#BringBackOurGirls. This slogan has been trending since April, when the Islamic Jihadist terrorist organization Boko Haram kidnapped more than 200 girls from their school in Borno State, Nigeria. Countless celebrities around the world – including U.S. First Lady Michelle Obama – have lent their voices to the social media campaign. But three months later, “our girls” have not been brought back. Although reports say approximately 50 have managed to escape, 276 girls are still missing.
More than 90,000 unaccompanied children are expected to arrive at the U.S. border this year. More than 20,000 of them will be of Mexican origin, but because they are being summarily turned around at the border little is known about their decision to undertake the journey alone, or the circumstances under which they traveled.
When my colleague, Garrett Bradford, and I met Pablo and Ana in Mexico City they had been displaced from their home, lost their fifteen-year-old son and son-in-law to an ambush by organized crime, and were still searching for their seventeen-year-old son, Juan, who had been kidnapped two months before. They are two of hundreds of thousands of Mexicans who have been displaced by organized crime and other armed actors in the last few years.
“There was war in my home. The Mai Mai came to our village and burned everything there. I came here with my wife and eight children two months ago with nothing but the clothes on our backs. I came to this village to try to get some food.” These are the words of Emmanuel, an internally displaced man in northern Katanga Province. “Look,” he said, pointing to a makeshift house of branches and leaves. “We have no shelter, and no food.”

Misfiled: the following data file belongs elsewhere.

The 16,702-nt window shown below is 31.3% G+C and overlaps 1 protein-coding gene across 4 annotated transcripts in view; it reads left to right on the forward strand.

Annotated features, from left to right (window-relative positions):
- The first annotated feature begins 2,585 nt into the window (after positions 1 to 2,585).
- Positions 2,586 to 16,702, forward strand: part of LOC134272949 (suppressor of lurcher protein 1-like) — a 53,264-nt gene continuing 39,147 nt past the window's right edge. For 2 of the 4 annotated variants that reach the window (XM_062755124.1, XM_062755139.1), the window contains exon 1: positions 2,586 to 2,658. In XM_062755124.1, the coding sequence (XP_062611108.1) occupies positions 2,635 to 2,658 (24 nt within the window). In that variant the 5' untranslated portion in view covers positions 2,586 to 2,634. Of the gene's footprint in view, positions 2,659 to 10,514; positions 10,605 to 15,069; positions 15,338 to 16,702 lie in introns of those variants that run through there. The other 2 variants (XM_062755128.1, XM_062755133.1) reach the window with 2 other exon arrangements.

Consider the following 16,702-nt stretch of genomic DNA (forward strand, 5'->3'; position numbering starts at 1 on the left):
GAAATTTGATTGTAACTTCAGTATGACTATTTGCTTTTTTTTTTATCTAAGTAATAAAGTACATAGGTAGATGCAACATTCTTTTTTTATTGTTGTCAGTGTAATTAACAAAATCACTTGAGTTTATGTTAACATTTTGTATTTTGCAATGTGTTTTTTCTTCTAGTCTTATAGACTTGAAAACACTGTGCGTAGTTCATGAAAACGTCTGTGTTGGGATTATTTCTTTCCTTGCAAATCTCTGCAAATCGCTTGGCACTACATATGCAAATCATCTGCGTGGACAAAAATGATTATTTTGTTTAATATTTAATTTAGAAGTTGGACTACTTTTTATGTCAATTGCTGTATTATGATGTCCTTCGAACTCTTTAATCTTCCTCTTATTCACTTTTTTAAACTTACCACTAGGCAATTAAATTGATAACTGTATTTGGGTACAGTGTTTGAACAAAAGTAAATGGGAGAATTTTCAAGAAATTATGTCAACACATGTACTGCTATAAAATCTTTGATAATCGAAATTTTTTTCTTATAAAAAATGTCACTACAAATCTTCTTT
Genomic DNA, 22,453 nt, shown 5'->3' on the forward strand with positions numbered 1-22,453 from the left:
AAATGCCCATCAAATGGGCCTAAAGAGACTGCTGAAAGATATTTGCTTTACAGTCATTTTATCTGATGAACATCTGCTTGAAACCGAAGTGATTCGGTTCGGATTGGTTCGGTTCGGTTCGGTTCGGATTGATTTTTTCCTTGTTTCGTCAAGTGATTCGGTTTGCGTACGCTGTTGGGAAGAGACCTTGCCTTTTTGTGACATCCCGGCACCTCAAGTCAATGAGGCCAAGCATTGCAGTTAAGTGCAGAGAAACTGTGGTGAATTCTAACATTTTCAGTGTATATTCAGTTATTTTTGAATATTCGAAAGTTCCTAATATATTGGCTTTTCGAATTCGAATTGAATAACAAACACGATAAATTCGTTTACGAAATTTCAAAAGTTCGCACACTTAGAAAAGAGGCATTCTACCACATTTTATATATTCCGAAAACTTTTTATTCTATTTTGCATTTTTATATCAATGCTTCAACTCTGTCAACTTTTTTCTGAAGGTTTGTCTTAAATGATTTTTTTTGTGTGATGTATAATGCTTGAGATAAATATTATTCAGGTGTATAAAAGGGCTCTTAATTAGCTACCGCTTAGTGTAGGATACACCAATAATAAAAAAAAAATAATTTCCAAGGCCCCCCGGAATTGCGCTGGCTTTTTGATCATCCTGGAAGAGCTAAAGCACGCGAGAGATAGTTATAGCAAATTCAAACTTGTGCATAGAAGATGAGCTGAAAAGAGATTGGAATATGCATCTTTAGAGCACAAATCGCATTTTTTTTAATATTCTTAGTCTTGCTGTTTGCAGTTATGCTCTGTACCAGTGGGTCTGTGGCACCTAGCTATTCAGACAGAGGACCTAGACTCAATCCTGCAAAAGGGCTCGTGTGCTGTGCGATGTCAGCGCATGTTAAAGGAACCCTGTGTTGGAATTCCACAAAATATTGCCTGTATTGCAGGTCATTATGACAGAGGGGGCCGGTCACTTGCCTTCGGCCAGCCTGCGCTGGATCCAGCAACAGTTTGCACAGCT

In November 2012, the city of Goma, capital of North Kivu Province in the Democratic Republic of Congo, was on high alert. The notorious M23 rebel group had just taken over, pushing out the Congolese armed forces and rolling past the bases of United Nations peacekeepers.
My colleague Garrett Bradford and I are currently in Mexico, where we are meeting with people displaced by organized crime, gangs, and other armed actors throughout the country, including in Tijuana, Mexico City, Veracruz, and Sinaloa. No one knows how many people have been forced to leave their homes in Mexico due to extortion, kidnapping, forced disappearances, or murders, but it is widely reported to be more than 100,000 people.
Little Mogadishu has been under siege for more than four weeks. Half of the Somali population here is either in Kasarani camp (a makeshift camp set-up at a football stadium 10 kilometers outside of Eastleigh), has been deported back to Mogadishu, or sent to the Dadaab or Kakuma refugee camps. The remaining half, including my brother and I, are forced to stay indoors for our own safety. We can’t go out for food, water, and medicine.
My colleague Michael Boyce and I are currently in the Democratic Republic of Congo, where we will be traveling to both North Kivu Province in the northeast and Katanga Province in the southeast. With more than 2.6 million internally displaced people (IDPs), DRC has one of the largest displaced populations in the world.
In a recent meeting with a group of people displaced by the conflict in Myanmar’s Kachin State, I was reminded of the lack of options with which many displaced people can be left. When I asked the group why they were unable to return to their home villages, they laughed and pointed behind my head. I turned around and saw a line of at least 50 military trucks on the road behind us. They told me that they had seen at least 200 military trucks pass by the camp that day.